Duties of a California Real Estate Property Manager

Author: Staff

When considering an investment in California real estate, prospective investors should carefully consider how much of their time and attention the investment will require. Properties that generate rental income require management in order to ensure that the stream of rental income continues unabated. Investors who are willing and able to take on this responsibility may do so, but they should also consider retaining a property manager to handle the day-to-day operations. Property managers in California must have a real estate license to perform functions like soliciting tenants or negotiating and enforcing lease agreements. Otherwise, they are not required to have a specific license.

Types of Property Managers

The term “property manager” can refer to an individual or a business. Property managers might handle a single property for one client, or multiple properties for many clients. The general set of responsibilities is the same, regardless of a property manager’s business status or size.

The California Department of Real Estate identifies three types of property managers, although it provides this list as a set of guidelines rather than a formal legal classification:
– An “individual property manager” might manage multiple properties for multiple clients.
– An “individual building manager” manages a single property, such as an apartment or office building.
– A “resident manager” manages a large residential property, and often lives on-site.

In all of these cases, the individual property manager might work directly for the property owner, or might work for a property management company.

Job Responsibilities

Property managers are generally responsible for keeping the property in habitable condition, for the benefit of both the tenants and the property owner. The specific responsibilities of a property manager depend on factors like the nature of the property or properties under management and the extent to which the owner wants to turn control of the property over to a manager.

A property manager is employed as an agent of the owner. Under the law of agency, an owner may be liable in some circumstances if a property manager’s violates California’s landlord-tenant laws.

Common responsibilities of a property manager include the following:
– Routine maintenance of a property’s common areas;
– Responding in a timely manner to requests for tenant repairs;
– Collecting rent payments from tenants;
– Paying property-wide expenses, such as utilities, mortgage payments, property taxes, and insurance premiums;
Compliance with state and federal laws, such as California disclosure and rent control laws, and state and federal antidiscrimination laws;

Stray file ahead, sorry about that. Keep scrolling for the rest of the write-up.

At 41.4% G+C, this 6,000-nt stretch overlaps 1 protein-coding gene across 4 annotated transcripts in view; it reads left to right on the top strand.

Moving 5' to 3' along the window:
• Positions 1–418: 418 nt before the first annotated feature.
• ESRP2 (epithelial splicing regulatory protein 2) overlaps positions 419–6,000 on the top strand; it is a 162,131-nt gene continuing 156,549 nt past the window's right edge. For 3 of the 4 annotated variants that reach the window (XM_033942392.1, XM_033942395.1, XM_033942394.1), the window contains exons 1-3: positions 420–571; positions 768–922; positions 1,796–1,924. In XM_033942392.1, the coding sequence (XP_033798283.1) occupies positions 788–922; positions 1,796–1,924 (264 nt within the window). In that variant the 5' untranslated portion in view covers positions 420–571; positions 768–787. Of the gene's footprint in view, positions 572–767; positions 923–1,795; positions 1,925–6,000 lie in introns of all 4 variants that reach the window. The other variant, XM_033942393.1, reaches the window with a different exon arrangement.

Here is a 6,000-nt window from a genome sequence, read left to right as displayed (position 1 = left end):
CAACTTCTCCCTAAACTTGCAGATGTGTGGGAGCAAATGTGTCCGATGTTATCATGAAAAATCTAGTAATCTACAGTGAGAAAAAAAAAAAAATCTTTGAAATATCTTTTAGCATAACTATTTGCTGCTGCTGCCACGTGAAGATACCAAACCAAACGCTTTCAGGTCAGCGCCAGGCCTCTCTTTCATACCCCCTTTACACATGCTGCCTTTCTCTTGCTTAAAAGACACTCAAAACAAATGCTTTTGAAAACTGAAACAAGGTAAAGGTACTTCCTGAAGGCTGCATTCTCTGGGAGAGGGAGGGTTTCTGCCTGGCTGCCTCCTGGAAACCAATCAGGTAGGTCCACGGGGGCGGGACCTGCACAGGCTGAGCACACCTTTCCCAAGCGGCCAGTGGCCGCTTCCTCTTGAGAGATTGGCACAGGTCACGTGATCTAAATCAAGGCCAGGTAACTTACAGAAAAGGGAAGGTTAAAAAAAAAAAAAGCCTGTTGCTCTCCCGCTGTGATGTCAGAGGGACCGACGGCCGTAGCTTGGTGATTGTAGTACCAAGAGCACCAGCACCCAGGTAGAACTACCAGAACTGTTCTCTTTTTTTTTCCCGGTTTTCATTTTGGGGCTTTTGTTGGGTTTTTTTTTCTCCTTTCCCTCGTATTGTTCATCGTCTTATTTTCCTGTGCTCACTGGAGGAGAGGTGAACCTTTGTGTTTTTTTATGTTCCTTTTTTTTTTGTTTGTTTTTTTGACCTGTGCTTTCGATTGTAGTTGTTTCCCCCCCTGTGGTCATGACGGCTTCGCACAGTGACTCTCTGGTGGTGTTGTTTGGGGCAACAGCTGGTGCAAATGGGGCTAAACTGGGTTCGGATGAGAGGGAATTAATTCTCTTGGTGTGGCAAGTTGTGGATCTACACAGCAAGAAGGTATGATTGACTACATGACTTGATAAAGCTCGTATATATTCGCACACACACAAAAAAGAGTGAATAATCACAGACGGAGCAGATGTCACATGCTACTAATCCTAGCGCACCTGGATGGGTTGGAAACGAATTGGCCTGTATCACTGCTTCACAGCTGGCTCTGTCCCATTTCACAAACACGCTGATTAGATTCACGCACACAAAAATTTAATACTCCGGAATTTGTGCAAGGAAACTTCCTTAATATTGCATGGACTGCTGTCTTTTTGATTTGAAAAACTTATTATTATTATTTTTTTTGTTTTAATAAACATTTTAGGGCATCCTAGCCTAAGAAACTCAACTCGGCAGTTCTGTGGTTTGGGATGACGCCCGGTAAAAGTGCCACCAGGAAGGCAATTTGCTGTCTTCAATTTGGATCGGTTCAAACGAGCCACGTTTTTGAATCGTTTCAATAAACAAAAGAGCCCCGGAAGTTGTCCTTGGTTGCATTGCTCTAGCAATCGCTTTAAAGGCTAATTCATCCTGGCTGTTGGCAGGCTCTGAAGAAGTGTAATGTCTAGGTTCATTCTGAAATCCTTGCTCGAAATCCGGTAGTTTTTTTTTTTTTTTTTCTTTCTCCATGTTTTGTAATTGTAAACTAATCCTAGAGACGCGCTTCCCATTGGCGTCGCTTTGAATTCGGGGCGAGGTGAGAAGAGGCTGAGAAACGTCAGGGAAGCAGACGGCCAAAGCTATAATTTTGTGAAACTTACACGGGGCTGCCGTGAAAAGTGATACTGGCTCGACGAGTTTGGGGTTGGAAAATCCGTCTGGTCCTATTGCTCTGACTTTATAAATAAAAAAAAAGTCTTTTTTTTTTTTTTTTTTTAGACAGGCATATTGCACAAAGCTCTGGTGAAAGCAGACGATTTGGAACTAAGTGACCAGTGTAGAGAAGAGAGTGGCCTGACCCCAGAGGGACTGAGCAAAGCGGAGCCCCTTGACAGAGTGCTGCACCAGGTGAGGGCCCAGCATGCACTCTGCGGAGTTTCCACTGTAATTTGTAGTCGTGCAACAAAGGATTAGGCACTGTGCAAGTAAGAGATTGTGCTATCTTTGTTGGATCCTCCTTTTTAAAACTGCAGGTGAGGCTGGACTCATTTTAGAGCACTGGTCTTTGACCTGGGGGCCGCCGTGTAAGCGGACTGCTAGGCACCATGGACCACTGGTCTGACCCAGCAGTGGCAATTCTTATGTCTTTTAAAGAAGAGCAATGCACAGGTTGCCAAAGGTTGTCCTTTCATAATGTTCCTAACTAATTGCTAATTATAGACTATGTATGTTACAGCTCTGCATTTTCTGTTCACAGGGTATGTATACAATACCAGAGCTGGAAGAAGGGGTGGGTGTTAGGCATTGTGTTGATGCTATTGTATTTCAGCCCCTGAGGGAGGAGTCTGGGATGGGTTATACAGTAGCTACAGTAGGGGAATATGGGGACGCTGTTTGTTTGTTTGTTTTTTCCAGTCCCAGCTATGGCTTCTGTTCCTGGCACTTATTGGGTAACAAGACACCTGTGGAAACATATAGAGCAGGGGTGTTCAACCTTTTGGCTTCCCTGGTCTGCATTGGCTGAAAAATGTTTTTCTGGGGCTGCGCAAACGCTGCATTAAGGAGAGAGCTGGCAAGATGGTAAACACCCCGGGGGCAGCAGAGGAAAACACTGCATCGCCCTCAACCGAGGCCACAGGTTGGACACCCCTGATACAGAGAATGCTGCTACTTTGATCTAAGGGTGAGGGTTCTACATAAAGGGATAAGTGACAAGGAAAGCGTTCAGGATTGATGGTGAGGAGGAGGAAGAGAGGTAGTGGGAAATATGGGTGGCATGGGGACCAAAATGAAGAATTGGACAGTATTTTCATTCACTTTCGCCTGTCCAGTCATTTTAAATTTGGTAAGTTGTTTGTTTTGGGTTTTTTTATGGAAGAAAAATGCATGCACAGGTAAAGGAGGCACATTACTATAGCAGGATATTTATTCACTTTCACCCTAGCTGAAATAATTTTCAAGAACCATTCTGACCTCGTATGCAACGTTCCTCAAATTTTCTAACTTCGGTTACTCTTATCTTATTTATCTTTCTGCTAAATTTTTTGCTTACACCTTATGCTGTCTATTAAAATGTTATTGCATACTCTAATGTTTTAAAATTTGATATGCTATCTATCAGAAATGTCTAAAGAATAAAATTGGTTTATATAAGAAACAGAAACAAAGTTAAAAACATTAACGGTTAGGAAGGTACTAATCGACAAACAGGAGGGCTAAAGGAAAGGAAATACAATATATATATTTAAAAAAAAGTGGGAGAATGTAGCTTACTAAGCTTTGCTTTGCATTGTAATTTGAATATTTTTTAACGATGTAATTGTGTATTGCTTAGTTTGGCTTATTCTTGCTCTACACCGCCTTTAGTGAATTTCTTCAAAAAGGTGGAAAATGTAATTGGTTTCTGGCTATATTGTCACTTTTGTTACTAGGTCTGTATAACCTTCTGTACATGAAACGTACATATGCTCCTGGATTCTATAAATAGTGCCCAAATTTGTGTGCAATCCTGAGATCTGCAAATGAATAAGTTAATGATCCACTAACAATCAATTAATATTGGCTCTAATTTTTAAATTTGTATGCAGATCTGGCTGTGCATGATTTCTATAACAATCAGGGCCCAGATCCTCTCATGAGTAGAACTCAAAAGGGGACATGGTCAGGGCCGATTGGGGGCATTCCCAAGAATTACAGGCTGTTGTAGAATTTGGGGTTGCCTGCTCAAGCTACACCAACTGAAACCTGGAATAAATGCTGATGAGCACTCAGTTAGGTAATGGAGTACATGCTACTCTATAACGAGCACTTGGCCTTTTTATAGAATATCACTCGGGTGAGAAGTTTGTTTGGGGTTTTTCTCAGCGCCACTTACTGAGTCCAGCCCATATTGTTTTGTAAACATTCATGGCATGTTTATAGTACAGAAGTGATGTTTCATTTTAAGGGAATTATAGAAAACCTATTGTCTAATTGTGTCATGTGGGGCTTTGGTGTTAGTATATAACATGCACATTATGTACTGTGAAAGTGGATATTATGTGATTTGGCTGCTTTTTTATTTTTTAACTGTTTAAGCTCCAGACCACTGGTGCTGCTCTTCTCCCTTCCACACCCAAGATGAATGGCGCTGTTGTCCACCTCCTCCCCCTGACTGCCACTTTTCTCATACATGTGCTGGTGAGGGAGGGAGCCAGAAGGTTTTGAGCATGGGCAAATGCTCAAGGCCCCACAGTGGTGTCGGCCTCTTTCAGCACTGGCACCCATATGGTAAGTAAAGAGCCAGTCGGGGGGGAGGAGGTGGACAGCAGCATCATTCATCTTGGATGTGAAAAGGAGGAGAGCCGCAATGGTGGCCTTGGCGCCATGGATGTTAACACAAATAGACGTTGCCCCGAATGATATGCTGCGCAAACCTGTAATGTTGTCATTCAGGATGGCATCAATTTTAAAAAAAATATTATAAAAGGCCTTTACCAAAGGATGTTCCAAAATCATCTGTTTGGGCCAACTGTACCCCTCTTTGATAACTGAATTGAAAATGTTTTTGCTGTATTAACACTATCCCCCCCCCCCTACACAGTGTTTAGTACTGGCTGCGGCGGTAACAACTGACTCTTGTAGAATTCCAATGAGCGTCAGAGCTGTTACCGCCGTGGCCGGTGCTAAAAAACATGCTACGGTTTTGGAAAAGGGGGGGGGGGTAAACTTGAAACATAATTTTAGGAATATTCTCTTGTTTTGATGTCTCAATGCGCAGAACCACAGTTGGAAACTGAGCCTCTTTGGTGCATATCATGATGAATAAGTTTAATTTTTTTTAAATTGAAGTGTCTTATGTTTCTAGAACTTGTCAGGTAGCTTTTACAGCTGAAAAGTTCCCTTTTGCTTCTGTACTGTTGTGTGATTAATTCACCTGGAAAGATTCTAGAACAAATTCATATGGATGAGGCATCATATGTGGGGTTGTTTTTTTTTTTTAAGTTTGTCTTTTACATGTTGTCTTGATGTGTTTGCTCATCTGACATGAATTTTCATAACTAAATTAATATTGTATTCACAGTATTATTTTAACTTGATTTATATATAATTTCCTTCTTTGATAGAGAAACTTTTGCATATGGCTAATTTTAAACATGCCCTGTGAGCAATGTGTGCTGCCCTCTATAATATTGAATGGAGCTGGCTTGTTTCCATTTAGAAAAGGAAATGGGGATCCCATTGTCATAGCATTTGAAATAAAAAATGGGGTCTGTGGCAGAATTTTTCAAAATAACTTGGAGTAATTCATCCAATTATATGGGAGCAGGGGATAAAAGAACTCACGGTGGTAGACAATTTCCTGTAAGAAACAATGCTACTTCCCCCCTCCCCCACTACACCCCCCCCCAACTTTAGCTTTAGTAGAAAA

– Showing vacant units to prospective tenants, if the owner has not retained a real estate broker for this job;
– Performing credit checks and other due diligence on prospective tenants;
– Negotiating lease agreements, to the extent allowed by the property owner;
– Executing lease agreements with new tenants;
– Holding security deposits in trust for tenants;
– Notifying tenants of unpaid and delinquent rent;
– Enforcing lease agreements, including eviction proceedings; and
– Making regular reports to the owner about income, expenses, and other matters.

Professional Credentials

California requires a real estate broker’s license to perform certain functions often performed by property managers, including soliciting prospective tenants and negotiating lease agreements. A property manager who does not perform these functions does not necessarily need a real estate license.

Property managers may obtain certifications from private organizations, indicating that they have received a certain amount of training and adhered to certain ethical standards. The Institute of Real Estate Management, for example, offers credentials like Certified Property Manager (CPM) and Accredited Residential Manager (ARM). Credentials offered by the National Association of Residential Property Managers include Residential Management Professional (RMP) and Master Property Manager (MPM).

More Blog Posts:

Due Diligence Tips for Commercial Property Purchases in California, Titles and Deeds, October 9, 2018

What Are a California Landlord’s Remedies for a Tenant’s Breach of a Commercial Lease? Titles and Deeds, September 12, 2018

What California Real Estate Investors Should Know About Buying Apartment Buildings, Titles and Deeds, March 22, 2018

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